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The first thing that strikes you when you visit Korea is the level of broadband usage. It is truly a wired society, or more Wi-Fi.

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Search Engine Marketing Korea , Internet Marketing Korea

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The average Korean has more bandwidth, is online longer, and is quite efficient at extracting information out of the web. You would assume that their tool of choice would be Google. You would be wrong!

Quick overview of US Search Engine Market:
To Search Engine Marketers operating in North America and UK, the process of finding information is relatively straightforward. Go to Google or Yahoo, type in a query, look at the results. There is a choice between “organic” and “sponsored” listings( yahoo paid inclusion not withstanding), and most people pick one of the top few.
Eons ago, web designers in US wanted to show off their skills and had graphic heavy sites. Unfortunately for them, their bosses who were more interested in using the website as a sales tool, soon found that the fancy graphic sites took so long to load up on Jane’s dialup connection that she just went to the competitor to buy that widget. The content sites, who wanted to maximize their CPM revenues also wanted fast loading pages. Fast load, more page views, more money. “Substance” reigned supreme over “style”. “Minimalism” was the order of the day, and given the deep emotional scars people carry from the dial up days, to a large extent it still is an issue. It worked off to Google’s advantage—it is vastly easier for Google to evaluate the text and tags of a page for relevance to a query than to see if that cute flash is providing value to the user.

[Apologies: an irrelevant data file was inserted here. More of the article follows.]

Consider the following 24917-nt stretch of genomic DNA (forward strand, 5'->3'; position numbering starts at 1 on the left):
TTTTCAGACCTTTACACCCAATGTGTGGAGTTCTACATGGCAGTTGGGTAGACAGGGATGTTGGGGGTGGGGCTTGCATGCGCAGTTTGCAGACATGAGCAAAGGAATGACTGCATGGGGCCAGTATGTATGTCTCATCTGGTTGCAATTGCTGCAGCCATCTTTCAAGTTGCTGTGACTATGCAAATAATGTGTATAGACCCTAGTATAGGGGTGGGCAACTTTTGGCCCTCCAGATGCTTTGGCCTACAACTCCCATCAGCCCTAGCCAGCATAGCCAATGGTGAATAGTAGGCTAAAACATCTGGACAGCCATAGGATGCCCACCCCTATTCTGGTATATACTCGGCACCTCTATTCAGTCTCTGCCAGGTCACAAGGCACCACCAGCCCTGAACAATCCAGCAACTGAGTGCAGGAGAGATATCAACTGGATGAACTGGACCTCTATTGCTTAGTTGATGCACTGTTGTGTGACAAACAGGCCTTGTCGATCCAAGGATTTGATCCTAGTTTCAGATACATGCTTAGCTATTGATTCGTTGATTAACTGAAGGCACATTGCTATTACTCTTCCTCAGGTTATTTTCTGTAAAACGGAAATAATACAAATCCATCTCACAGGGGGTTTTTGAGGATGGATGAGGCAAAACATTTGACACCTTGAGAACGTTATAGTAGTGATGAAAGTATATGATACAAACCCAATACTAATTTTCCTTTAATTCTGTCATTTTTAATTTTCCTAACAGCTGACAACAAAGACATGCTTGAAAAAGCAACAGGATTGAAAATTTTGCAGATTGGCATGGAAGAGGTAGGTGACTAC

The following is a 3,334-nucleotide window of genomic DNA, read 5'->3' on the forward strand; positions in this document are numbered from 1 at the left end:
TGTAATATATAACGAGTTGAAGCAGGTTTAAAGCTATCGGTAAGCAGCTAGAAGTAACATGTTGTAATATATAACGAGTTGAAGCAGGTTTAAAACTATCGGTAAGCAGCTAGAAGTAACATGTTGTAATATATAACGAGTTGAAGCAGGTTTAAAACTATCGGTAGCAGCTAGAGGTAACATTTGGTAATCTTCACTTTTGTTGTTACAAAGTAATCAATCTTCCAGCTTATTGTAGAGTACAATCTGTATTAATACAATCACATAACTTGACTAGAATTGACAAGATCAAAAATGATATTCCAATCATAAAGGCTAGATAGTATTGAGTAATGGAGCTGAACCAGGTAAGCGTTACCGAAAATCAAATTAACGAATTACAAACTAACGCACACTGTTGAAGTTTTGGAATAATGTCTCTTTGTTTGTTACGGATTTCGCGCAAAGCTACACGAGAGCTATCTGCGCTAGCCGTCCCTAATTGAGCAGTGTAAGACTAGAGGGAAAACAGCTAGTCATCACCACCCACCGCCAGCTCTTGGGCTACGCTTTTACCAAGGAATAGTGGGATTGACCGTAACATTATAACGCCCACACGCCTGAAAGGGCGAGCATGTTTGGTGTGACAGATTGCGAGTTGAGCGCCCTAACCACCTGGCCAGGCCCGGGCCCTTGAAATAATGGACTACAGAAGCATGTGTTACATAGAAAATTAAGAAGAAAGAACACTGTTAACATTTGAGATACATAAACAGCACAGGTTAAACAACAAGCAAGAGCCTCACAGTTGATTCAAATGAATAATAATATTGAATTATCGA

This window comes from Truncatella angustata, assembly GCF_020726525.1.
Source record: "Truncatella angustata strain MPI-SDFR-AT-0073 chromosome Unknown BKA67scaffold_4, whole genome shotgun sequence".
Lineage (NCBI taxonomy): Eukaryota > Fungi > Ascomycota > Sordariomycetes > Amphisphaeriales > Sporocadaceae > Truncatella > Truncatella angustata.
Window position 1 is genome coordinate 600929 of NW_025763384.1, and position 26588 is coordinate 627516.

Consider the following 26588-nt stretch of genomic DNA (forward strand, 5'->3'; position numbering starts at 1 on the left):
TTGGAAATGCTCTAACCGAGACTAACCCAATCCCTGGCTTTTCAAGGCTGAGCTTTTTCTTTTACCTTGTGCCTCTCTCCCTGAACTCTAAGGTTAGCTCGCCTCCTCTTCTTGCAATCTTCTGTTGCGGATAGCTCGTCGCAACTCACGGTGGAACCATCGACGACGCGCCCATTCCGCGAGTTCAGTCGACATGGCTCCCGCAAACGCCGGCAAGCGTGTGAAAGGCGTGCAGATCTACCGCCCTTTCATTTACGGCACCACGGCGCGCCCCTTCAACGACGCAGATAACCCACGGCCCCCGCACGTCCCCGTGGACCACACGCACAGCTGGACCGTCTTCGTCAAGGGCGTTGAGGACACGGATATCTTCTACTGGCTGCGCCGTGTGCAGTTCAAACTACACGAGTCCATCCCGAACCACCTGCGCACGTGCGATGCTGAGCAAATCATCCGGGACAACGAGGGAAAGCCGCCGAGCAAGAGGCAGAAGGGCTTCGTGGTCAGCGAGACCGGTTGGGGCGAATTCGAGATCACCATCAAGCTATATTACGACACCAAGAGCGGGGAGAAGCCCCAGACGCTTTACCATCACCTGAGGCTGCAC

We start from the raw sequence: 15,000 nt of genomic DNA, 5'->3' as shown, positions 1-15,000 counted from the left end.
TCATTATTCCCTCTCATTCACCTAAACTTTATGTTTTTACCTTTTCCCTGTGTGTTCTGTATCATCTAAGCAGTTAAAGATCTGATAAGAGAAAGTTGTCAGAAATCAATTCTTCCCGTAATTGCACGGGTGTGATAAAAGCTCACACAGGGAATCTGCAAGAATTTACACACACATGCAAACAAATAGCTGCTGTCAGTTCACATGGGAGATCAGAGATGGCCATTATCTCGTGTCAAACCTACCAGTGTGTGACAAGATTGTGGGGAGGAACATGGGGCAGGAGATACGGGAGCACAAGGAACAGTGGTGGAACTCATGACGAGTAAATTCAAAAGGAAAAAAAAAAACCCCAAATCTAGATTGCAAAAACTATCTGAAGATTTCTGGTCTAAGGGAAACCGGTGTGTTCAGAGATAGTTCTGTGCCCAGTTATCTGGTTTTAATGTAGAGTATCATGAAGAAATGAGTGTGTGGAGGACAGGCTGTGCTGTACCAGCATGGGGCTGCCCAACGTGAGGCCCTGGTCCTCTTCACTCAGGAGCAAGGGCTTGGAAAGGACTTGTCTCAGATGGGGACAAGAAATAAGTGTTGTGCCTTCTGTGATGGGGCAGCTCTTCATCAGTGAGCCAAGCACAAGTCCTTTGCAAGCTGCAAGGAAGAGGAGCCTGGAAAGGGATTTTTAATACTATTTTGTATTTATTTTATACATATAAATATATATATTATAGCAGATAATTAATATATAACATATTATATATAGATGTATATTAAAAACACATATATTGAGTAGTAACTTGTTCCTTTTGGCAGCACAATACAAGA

Korea is different:
You just have to see the Korean mobile games to see what I am talking about—Craigslist is “out”, Hello Kitty is “in”. The average Korean user is a little like a power gamer in the US. Bring on the bandwidth! Net Café is a booming business, and well, we all heard the story of a Korean gamer who dropped dead after playing 50 straight hours of online games ( ). Heart failure, stemming from exhaustion, was the official cause for this 28 year old.